There’s no dancing around it: debt and loans are an anchor on law students and young lawyers. To put a visual to the daunting numbers that we all know in checking our own loan servicing accounts, one place we can look is the
Here’s a three-step guide to setting your course for student loan repayment, with a few cautionary tips along the way.
It’s never too early or too late to start thinking about paying off law school loans. In some cases, if you go to the right school, make the right amount of money, and follow confusing steps that may go horribly awry at any point, you
As a law student there are many things you can be doing to “vaccinate” yourself from future misery. A few small steps will leave you much better off in the future.
Last month this column admonished law students not to rely on the public service student loan forgiveness (PSLF) program. The many variables of life make it a dangerous six figure bet. Shortly after publication of this advice, news broke that 99 percent of borrowers who applied for PSLF were rejected. At the risk of sending mixed messages, however, I would tell law students and young lawyers not to give up on PSLF either.
Don’t bank on student loan forgiveness. Don’t borrow money that you don’t absolutely need. Have a Plan B and keep an open mind to the future.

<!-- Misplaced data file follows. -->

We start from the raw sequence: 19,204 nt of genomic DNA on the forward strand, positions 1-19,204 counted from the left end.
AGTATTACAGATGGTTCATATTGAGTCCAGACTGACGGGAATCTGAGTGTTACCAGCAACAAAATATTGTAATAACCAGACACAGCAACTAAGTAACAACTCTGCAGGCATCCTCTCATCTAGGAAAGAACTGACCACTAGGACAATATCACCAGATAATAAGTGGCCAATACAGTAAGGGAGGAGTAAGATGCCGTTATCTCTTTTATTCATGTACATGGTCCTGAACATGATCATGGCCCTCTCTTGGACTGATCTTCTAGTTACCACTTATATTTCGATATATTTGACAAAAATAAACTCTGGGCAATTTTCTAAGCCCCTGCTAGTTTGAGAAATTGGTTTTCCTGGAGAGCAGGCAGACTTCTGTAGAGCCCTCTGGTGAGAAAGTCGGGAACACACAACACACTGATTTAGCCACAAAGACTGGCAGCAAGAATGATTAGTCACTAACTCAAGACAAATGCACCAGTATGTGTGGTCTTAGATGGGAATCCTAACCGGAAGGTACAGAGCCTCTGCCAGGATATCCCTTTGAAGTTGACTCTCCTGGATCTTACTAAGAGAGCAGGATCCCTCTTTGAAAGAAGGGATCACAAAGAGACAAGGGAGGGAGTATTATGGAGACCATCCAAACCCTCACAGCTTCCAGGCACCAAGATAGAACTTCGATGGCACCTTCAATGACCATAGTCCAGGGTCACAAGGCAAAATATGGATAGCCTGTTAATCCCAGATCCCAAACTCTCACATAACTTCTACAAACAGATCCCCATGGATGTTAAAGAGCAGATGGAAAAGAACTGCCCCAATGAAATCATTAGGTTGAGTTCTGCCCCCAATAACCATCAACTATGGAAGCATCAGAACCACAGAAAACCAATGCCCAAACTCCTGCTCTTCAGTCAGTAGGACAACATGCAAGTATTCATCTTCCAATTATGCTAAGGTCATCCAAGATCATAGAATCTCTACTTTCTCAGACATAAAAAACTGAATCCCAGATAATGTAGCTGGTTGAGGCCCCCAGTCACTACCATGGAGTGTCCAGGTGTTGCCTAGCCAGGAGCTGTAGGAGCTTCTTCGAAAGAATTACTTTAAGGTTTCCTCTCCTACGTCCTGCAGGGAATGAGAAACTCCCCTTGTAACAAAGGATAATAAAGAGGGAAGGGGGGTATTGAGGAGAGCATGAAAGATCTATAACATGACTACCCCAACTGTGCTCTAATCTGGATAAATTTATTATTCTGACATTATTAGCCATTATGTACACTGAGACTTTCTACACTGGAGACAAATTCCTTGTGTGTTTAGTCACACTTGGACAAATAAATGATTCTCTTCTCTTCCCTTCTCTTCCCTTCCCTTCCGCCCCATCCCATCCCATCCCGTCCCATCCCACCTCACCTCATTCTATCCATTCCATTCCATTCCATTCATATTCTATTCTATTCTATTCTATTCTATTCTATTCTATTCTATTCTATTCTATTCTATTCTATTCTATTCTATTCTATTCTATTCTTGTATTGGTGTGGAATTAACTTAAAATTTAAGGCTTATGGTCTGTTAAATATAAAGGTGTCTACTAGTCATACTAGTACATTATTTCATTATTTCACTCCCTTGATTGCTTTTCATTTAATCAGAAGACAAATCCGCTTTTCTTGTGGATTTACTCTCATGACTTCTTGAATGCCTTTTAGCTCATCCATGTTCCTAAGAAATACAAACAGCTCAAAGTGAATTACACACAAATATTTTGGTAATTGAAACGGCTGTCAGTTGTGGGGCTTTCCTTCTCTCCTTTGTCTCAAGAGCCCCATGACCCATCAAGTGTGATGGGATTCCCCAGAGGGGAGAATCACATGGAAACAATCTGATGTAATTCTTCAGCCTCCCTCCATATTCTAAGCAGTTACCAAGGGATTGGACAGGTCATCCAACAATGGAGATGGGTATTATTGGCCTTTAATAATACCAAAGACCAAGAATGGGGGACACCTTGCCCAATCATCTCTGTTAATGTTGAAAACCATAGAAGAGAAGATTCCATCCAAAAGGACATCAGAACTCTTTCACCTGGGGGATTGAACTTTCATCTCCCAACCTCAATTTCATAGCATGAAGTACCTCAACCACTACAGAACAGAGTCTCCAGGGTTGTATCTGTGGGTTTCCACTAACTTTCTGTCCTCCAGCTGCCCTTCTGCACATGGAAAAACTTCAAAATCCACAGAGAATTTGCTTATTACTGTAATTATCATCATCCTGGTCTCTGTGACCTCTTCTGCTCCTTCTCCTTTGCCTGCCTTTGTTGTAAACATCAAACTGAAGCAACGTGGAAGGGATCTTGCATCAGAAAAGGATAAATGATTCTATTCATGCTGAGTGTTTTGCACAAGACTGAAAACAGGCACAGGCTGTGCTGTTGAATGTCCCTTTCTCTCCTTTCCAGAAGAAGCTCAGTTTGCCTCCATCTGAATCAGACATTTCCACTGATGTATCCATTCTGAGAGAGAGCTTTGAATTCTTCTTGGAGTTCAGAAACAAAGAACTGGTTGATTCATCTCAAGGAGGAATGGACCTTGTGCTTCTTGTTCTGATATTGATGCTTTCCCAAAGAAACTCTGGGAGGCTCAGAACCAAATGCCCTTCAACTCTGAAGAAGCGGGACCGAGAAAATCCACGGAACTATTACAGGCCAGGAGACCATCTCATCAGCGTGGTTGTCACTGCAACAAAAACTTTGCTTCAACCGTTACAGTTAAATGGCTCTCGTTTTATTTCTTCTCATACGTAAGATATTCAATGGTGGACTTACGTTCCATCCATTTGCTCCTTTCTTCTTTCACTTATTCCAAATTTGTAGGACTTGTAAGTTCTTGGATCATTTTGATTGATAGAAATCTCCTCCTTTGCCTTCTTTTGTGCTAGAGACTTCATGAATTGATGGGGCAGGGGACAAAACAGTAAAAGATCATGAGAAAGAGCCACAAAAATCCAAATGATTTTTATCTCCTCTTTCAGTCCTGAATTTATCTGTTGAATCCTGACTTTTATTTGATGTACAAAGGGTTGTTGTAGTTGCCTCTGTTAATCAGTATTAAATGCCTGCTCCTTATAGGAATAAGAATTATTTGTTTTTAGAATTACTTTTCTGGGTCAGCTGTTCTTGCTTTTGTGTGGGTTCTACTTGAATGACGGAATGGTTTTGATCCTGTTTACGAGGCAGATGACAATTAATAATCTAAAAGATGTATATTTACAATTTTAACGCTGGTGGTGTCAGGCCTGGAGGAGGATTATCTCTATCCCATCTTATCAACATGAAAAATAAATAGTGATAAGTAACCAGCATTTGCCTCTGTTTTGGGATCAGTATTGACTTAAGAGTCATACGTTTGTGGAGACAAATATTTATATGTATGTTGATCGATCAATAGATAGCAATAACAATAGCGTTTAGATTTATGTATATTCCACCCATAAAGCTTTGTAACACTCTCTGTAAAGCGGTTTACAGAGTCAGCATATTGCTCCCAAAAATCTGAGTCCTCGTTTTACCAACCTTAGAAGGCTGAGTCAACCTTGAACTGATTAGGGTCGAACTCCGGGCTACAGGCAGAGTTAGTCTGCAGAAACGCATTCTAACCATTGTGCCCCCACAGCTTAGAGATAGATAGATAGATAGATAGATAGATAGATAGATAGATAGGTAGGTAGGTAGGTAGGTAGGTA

If you want to make a difference to preserve Public Service Loan Forgiveness, this is that time, today’s the day. Tell your elected officials to oppose the PROSPER Act – now.
The House of Representatives released its Higher Education Act (HEA) reauthorization bill this past Friday, and it proposes to modify or eliminate several federal financial aid programs – changes which would directly and negatively affect law students. These proposals include: Lowering the cap on Grad PLUS Loans Eliminating
Are you worried about another difficult test even after you graduate—how you’ll handle the burden of repaying the cost of your education? You’re not alone, and the American Bar Association is working on the issue. In December 2016, the ABA and four attorneys with that very worry sued the U.S.